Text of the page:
Atheist Compo is challenged to sit in a church for 5 minutes without saying anything.

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(uncredited)

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Episode complete credited cast:
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Bill Owen ...
...
Blake Butler ...
Rosemary Martin ...
John Comer ...
Sid
Jane Freeman ...
Ivy
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Atheist Compo is challenged to sit in a church for 5 minutes without saying anything.

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Comedy

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19 November 1973 (UK)  »

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1.33 : 1
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Trivia

The church which Compo is forced to visit is in reality St. John's Church in Holmfirth. In 1999 the actor who played him, Bill Owen, was buried there. See more »

Quotes

[first lines]
Blamire: It'll not hurt ya.
Compo: I just don't want to go into a church, that's all.
Blamire: It's just an experiment. I'm going to prove to him that he does believe whether he believes it or not.
Compo: I had enough experiments when they had me in hospital.
Clegg: What were you in for?
Compo: Two weeks.
Clegg: Ooh, very nasty; two weeks!
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Connections

References Rose-Marie (1936) See more »

Soundtracks

Toccata and Fugue in D minor, BWV 565
(uncredited)
Composed by Johann Sebastian Bach
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User Reviews

 
Compo's (Non) Conversion
19 January 2012 | by (United States) – See all my reviews

Contrary to the other reviewer's opinion (to which he is certainly entitled, of course), I actually found this to be a gem of an episode. I've been rewatching the early 'Last of the Summer Wine' episodes lately (that is, series 1-2, the ones with Michael Bates as Cyril Blamire), and while I highly enjoy many of the episodes up through the '90s and '00s, I have to same I have repeatedly been struck by the exquisite--if other-worldly--quality of Roy Clark's writing. One thing about these earlier episodes is that they are much more reliant on dialogue than subsequent ones, and while some might find that boring, with repeated viewings I've come to the conclusion that it allows Clark's unique talent to shine. His dialogue is often quite sophisticated, as well as revelatory of the characters. Dialogue here is not used simply to advance the plot; each line helps the audience come to better know Compo, Cleggy, and Cyril, right down to showing us their respective vocabularies and mannerisms.

This particular episode is about Cyril's attempts to get Compo, religious skeptic, to experience what it's like in church. The other reviewer referred to a "poor plot", and it's true that this and some of the other early episodes can be rambling (albeit passively so), but personally, I've actually come to enjoy this quality as compared to the later episodes. I have to admit that I probably find this episode especially enjoyable because it's rife with eccentric musings on the existence (or not, as the case may be) of the almighty, which as an armchair philosopher and skeptic of organized religion I find to be an interesting theme. It's also a daring one for a sitcom to take on. Is there any mainstream, non-sectarian TV show today whose writers dare to openly feature this potentially controversial topic of discussion?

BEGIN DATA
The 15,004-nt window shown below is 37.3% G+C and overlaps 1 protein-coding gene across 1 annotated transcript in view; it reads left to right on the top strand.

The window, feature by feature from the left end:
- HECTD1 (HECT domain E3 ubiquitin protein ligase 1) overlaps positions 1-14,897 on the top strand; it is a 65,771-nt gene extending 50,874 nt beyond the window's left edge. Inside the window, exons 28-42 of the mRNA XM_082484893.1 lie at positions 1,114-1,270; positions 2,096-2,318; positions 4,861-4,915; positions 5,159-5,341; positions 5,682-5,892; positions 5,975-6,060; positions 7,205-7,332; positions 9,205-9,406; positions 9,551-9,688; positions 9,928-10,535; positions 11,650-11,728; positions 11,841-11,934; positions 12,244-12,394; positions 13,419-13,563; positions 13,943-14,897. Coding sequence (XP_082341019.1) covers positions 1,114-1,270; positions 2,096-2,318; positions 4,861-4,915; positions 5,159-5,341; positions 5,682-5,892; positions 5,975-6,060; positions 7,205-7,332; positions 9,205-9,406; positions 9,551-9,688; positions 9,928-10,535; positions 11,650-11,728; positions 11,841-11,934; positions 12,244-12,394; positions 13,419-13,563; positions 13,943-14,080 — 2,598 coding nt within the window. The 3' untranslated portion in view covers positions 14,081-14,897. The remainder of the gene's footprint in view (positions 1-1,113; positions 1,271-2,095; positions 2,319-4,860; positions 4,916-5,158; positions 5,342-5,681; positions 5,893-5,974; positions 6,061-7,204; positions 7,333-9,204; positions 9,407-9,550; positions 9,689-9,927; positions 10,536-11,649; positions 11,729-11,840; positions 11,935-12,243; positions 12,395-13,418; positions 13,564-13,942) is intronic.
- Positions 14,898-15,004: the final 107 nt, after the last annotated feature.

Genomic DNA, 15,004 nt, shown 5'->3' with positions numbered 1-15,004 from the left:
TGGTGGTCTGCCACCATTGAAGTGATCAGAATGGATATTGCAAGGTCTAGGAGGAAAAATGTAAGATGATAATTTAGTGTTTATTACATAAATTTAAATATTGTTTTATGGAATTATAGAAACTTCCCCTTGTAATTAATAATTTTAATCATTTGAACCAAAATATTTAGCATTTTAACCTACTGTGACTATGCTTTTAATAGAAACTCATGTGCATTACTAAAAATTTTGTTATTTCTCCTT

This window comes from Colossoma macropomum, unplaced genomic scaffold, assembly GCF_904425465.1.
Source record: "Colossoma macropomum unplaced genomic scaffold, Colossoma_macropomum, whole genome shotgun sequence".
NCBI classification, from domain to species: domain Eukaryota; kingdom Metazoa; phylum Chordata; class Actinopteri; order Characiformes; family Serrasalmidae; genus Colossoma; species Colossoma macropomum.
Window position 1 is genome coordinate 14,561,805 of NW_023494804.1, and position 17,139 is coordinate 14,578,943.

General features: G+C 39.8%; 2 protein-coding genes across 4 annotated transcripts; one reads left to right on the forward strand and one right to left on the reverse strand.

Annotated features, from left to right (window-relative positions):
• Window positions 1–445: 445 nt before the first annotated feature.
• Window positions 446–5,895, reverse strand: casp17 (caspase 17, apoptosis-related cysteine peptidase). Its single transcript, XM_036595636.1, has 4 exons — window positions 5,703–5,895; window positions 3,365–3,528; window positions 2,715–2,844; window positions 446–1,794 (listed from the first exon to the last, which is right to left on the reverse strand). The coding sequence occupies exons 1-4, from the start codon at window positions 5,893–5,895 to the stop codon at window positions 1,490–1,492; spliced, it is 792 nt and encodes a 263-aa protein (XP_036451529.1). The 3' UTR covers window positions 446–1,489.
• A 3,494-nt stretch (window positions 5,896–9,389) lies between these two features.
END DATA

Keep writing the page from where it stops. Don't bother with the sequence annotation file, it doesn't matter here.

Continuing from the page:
No, this episode doesn't have the men getting stuck up trees, or throwing themselves about in a wheelie bin (although it does feature a memorable sequence in which Compo rolls some old oil drums down a hillside), but early episodes like this are a gift to the attentive listener: there are some marvelous conversations. I tend to agree most with Clegg's take on everlasting life: "Who needs eternity? What if you're waiting for a bus?" Maybe I'm simple, but witty rejoinders like this--which Clark often deploys at the most unexpected of moments-- have made me laugh aloud more than once. One of my other favorite lines comes from Compo, responding to Cyril's talk of God and Heaven: "If it's only for conservatives, I don't want to go." But the best line of all, as usual, goes to Cleggy, my favorite character from the show: "I think all of us worry about the possibility that the almighty is incompetent*."

Sure, some scenes are irrelevant to the main plot,such as an extended segment of the men mucking about with a kite. But the whole point is to show them indulging in carefree, childlike pleasures--such as flying kites and rolling oil drums actually quite a bit like Wind in the Willows, if one can imagine Cyril as Badger and Compo as Mr. Toad without the mansion. (Peter Sallis, who plays Clegg here, actually voiced Ratty in the 1980s claymation TV series of Wind in the Willows, but his character in 'Summer Wine' reminds me more of Mole.) The whole point of the show is that the old men are acting like children, and not doing much else. As Roy Clark put it, "They have nothing to do and all day to do it in." I find these early episodes laid-back and warm in a way that one simply doesn't find with today's TV shows, and I'd recommend any fan of British comedies seek out these early episodes. They are subtle, but I find them quite enjoyable.

*It is possible this wasn't the precise wording of the line, but it's definitely close.


2 of 2 people found this review helpful.  Was this review helpful to you?

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